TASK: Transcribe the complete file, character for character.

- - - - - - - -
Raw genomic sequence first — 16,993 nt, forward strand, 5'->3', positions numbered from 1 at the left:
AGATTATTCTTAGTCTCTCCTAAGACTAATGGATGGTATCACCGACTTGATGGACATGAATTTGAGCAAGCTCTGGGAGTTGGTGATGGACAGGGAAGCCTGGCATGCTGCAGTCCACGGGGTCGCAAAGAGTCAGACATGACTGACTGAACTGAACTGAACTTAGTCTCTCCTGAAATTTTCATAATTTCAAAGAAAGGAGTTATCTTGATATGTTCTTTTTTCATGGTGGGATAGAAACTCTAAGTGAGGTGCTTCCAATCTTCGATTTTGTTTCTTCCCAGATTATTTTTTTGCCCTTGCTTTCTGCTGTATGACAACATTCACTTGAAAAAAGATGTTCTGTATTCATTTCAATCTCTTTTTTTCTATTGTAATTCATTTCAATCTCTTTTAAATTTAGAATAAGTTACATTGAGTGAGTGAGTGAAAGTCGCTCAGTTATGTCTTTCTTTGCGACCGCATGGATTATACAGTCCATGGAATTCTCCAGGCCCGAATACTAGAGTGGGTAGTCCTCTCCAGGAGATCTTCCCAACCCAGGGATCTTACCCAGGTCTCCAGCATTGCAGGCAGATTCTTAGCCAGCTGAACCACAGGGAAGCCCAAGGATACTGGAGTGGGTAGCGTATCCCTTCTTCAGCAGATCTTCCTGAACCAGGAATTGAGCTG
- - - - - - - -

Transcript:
Raw genomic sequence first — 16,993 nt, forward strand, 5'->3', positions numbered from 1 at the left:
AGATTATTCTTAGTCTCTCCTAAGACTAATGGATGGTATCACCGACTTGATGGACATGAATTTGAGCAAGCTCTGGGAGTTGGTGATGGACAGGGAAGCCTGGCATGCTGCAGTCCACGGGGTCGCAAAGAGTCAGACATGACTGACTGAACTGAACTGAACTTAGTCTCTCCTGAAATTTTCATAATTTCAAAGAAAGGAGTTATCTTGATATGTTCTTTTTTCATGGTGGGATAGAAACTCTAAGTGAGGTGCTTCCAATCTTCGATTTTGTTTCTTCCCAGATTATTTTTTTGCCCTTGCTTTCTGCTGTATGACAACATTCACTTGAAAAAAGATGTTCTGTATTCATTTCAATCTCTTTTTTTCTATTGTAATTCATTTCAATCTCTTTTAAATTTAGAATAAGTTACATTGAGTGAGTGAGTGAAAGTCGCTCAGTTATGTCTTTCTTTGCGACCGCATGGATTATACAGTCCATGGAATTCTCCAGGCCCGAATACTAGAGTGGGTAGTCCTCTCCAGGAGATCTTCCCAACCCAGGGATCTTACCCAGGTCTCCAGCATTGCAGGCAGATTCTTAGCCAGCTGAACCACAGGGAAGCCCAAGGATACTGGAGTGGGTAGCGTATCCCTTCTTCAGCAGATCTTCCTGAACCAGGAATTGAGCTG